While conducting some research for a fiction writing project, I read material from the Union of Concerned Scientists about “close calls” involving nuclear weapons. The numbers and scope of incidents that could have triggered nuclear war are chilling. One article mentioned a troubling incident in which armed nuclear devices went “missing” for an extended period, due to multiple failures of individuals to follow protocol.  “In total, there were 36 hours during which no one in the Air Force realized that six live nuclear weapons were missing,” the article notes. And the following, excerpted from the same piece, is especially concerning now, considering who is (occasionally) in the White House:

August 1974. In his last weeks in office during the Watergate
crisis, President Richard M. Nixon was clinically depressed,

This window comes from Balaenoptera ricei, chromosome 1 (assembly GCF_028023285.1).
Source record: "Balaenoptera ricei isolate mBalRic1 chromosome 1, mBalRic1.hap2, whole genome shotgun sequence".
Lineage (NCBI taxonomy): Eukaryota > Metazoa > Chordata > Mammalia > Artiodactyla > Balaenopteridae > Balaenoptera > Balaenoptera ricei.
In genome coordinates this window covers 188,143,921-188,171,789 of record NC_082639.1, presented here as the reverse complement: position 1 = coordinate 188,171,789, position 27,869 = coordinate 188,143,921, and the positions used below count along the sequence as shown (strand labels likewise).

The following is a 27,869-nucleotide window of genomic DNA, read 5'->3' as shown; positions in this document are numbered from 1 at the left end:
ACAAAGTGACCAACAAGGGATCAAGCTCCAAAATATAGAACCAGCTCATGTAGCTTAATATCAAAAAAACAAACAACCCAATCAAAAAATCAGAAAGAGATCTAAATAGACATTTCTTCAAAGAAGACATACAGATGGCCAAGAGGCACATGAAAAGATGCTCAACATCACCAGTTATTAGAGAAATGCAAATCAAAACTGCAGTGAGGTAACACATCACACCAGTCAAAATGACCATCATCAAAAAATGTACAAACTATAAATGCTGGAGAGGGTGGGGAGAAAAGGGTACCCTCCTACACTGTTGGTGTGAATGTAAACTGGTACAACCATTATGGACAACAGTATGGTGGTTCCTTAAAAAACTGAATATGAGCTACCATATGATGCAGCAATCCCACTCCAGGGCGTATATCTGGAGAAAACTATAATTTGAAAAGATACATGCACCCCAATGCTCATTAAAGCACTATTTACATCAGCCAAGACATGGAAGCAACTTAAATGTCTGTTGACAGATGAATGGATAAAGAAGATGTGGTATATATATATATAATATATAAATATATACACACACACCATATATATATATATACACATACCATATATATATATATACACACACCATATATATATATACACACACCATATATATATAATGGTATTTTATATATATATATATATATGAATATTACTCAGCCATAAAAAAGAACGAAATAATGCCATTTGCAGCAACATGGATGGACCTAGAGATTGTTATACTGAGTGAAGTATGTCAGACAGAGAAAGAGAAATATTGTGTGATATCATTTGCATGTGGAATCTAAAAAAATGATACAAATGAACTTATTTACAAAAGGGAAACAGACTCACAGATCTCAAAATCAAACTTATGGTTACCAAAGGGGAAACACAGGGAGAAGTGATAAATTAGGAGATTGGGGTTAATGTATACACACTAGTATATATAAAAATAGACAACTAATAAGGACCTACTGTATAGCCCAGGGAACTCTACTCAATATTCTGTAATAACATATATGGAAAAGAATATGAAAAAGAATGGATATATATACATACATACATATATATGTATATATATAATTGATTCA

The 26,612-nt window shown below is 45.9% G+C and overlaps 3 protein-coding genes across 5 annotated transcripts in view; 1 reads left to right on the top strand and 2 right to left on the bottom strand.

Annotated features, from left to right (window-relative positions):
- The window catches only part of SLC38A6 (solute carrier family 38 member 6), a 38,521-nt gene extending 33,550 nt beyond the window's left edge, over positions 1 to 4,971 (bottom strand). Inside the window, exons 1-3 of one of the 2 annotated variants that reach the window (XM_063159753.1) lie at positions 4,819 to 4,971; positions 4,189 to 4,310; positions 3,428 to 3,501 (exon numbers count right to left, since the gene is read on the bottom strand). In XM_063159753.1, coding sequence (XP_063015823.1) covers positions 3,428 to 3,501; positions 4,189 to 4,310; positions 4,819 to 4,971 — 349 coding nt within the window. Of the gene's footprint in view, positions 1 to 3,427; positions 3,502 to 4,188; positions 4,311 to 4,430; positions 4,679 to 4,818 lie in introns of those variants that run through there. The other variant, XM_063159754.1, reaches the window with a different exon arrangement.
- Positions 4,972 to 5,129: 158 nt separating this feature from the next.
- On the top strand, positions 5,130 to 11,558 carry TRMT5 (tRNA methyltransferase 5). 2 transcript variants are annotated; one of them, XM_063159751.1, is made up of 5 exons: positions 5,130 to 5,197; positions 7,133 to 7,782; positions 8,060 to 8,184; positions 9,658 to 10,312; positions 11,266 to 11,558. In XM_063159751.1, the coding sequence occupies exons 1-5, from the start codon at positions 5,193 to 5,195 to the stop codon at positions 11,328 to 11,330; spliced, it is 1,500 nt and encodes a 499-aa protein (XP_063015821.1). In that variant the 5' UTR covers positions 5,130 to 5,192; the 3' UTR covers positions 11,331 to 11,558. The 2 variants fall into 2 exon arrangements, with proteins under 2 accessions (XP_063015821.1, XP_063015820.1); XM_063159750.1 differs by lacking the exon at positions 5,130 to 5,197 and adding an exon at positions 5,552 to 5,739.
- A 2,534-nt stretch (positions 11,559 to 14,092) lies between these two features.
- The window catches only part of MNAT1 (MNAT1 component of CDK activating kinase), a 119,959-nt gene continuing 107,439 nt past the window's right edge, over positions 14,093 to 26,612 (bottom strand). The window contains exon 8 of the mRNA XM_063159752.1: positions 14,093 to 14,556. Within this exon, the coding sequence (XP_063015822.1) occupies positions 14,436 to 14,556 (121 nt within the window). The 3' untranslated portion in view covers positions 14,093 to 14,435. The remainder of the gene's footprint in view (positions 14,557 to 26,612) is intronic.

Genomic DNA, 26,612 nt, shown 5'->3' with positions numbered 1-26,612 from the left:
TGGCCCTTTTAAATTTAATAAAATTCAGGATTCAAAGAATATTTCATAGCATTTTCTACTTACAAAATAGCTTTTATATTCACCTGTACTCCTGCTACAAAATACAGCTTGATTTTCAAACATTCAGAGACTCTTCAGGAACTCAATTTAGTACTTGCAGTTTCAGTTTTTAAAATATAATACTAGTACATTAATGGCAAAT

emotionally unstable, and drinking heavily. U.S.
Secretary of Defense James R. Schlesinger instructed the
Joint Chiefs of Staff to route “any emergency order coming
from the president”—such as a nuclear launch order—
through him first (Schlosser 2013, p. 360)

In light of the mistakes I’ve read about—involving both the U.S. and other countries—the background circumstances that form the underpinning of the plot I’m writing seem utterly plausible. But I hope the plot of my novel, if that’s what it is, is not a premonition of things to come.

About John Swinburn

"Love not what you are but what you may become."― Miguel de Cervantes
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